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Subject: Hooker and Lee and Berg and What? rss

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Chris Rush
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I respect Pete Belli, and I know under the folio listing for this game he has a very enthusiastic assessment of this game, but I did not see anything near that positive on this play through. True, this is my first time playing it, and I am no expert on the American Civil War (or wargames), but this little game did not match up my expectation of playing a game by Richard Berg. I acknowledge that is a bit unfair, since he has dozens of games, some good some not, and this was early in his career, but the sense I got from this - from before even playing it, straight from reading the rules - was this scenario only exists because of the Grand Campaign option of adding Fredericksburg to Hooker and Lee. While this is an exciting idea, and I'm sure at the time the existence of a "grand campaign" with multiple maps was entertaining to several players (not that it hadn't happened before '75), the absence of attention on making this particular folio game work is disappointing. I don't understand why each quad had to have a clunker, especially when different designers were working on them (other than the ridiculous pace and workload SPI was putting on their small staff at the time, I guess).

It could probably be fixed quite easily. If the game had more play turns than the rapid 9, it's quite possible this game would work very well. This sounds more like a review than a session report, but that is the more exciting part of my "report."

My dad was the Confederates; I was the Union. My dad attempted the Jackson outflanking maneuver, which ended up with the Confederates having to sit out half the game waiting to make an effective charge while the Union slowly but surely collapsed on top of small units and moved the western units into an impenetrable barrier, effectively blocking any effective assault by Jackson's units. I suspect the game was not supposed to work out this way.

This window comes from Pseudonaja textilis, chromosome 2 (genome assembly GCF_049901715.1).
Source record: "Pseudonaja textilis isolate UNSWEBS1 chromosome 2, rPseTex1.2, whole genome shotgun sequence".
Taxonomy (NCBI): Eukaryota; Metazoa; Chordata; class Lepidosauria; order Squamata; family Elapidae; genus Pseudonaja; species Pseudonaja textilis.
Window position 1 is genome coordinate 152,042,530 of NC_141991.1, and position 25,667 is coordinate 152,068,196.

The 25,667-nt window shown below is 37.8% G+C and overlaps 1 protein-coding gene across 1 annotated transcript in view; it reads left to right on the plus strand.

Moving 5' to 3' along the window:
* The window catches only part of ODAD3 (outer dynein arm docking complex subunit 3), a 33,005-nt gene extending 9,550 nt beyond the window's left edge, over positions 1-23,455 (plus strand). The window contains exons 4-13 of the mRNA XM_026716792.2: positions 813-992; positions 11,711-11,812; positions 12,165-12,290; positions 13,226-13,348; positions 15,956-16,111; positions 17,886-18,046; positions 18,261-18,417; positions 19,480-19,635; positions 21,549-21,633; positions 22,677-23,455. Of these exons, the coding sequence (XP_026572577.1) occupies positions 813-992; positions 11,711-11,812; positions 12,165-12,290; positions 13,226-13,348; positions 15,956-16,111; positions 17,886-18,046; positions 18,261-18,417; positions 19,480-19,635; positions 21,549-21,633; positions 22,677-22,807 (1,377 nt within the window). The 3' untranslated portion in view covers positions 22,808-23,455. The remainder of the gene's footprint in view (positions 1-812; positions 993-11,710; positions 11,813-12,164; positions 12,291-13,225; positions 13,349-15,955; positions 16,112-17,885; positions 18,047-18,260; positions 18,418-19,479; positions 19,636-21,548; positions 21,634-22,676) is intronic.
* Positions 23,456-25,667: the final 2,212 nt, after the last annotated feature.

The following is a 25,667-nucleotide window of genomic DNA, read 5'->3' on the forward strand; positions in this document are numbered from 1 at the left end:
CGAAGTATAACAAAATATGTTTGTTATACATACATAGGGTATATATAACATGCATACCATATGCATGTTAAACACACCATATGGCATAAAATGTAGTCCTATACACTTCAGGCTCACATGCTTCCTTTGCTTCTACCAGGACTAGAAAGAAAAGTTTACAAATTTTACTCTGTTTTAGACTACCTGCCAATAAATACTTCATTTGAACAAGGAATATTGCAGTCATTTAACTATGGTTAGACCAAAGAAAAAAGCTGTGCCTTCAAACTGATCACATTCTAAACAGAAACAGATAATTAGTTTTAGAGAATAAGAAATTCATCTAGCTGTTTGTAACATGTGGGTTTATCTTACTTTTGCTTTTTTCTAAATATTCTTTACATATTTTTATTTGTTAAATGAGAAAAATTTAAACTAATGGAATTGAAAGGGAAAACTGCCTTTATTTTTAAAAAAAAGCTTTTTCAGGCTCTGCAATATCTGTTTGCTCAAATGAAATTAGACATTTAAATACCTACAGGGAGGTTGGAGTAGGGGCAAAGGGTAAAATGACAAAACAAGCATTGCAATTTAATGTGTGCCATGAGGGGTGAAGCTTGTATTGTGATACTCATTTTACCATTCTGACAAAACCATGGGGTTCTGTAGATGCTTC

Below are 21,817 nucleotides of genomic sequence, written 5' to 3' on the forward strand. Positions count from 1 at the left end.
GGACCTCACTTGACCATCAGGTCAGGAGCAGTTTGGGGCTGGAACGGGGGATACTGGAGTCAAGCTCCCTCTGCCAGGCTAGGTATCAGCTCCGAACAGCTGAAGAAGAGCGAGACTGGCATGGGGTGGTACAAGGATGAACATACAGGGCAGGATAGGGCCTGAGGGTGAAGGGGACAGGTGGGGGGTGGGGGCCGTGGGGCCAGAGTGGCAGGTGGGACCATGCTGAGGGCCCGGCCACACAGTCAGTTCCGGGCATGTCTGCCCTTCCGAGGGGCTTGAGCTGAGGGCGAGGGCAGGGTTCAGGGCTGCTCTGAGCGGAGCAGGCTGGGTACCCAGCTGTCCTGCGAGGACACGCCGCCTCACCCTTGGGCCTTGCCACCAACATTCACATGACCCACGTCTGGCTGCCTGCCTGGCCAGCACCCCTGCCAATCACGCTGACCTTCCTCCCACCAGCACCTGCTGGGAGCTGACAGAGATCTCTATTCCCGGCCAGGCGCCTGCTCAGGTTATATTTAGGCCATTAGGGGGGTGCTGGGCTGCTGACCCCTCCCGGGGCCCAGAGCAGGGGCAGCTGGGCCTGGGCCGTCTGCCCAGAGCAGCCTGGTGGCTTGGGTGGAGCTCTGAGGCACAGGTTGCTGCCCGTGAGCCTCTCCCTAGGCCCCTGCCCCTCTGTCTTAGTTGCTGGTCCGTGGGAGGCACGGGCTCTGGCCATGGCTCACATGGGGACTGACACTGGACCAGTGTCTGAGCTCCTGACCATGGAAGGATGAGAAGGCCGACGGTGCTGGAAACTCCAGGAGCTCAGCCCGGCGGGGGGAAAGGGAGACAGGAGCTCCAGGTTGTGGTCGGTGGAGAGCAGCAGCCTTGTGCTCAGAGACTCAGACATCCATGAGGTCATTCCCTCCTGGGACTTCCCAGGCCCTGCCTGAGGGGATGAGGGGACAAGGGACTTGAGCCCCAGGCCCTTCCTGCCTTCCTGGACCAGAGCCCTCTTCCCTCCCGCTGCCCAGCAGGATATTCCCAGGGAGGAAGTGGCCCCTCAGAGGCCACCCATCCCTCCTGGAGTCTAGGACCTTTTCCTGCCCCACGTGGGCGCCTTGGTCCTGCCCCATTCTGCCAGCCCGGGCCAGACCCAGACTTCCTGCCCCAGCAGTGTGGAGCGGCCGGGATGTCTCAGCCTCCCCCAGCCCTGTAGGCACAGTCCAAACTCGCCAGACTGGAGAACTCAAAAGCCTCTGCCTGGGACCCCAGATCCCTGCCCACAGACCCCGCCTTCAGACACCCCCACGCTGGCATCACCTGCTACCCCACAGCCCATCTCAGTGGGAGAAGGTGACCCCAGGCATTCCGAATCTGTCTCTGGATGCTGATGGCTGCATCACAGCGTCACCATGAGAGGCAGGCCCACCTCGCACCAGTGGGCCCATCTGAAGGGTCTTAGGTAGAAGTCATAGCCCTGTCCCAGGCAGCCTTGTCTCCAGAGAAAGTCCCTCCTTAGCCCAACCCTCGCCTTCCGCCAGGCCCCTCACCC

Even with the painful limitation of moving only 6 units, before nightfall I had eliminated almost a dozen Confederate units and lost none. By the end of the game, I only lost 1 unit because of a silly Exchange role when I was attacking. The Confederates could not eliminate any units. On the penultimate turn, my dad thought he had eliminated a couple of my units, but then we realized he had some of the units set up from the Grand Campaign scenario ... which should not have affected the way he played the game, so I am not quick to assume the game would have been drastically different without those mirage units. The genuine problem of not enough turns persists.

Speaking of not enough turns, what practical good do the Union reinforcements serve? Reynolds can't possibly get anywhere useful. Similarly, the Union cavalry, even if they arrive on the first turn with a lucky 1 roll, there are not enough turns to get anywhere near the battle. If the Confederates attempt Jackson's maneuver, there is no way they will be in position to be reached by any Union reinforcement. There are not enough turns. Perhaps if the Confederates do not try Jackson's flanking run, and consequently don't sit out half the game, maybe they could do something, but the bizarre road network allows no helpful or meaningful movement anywhere north of the original setup positions.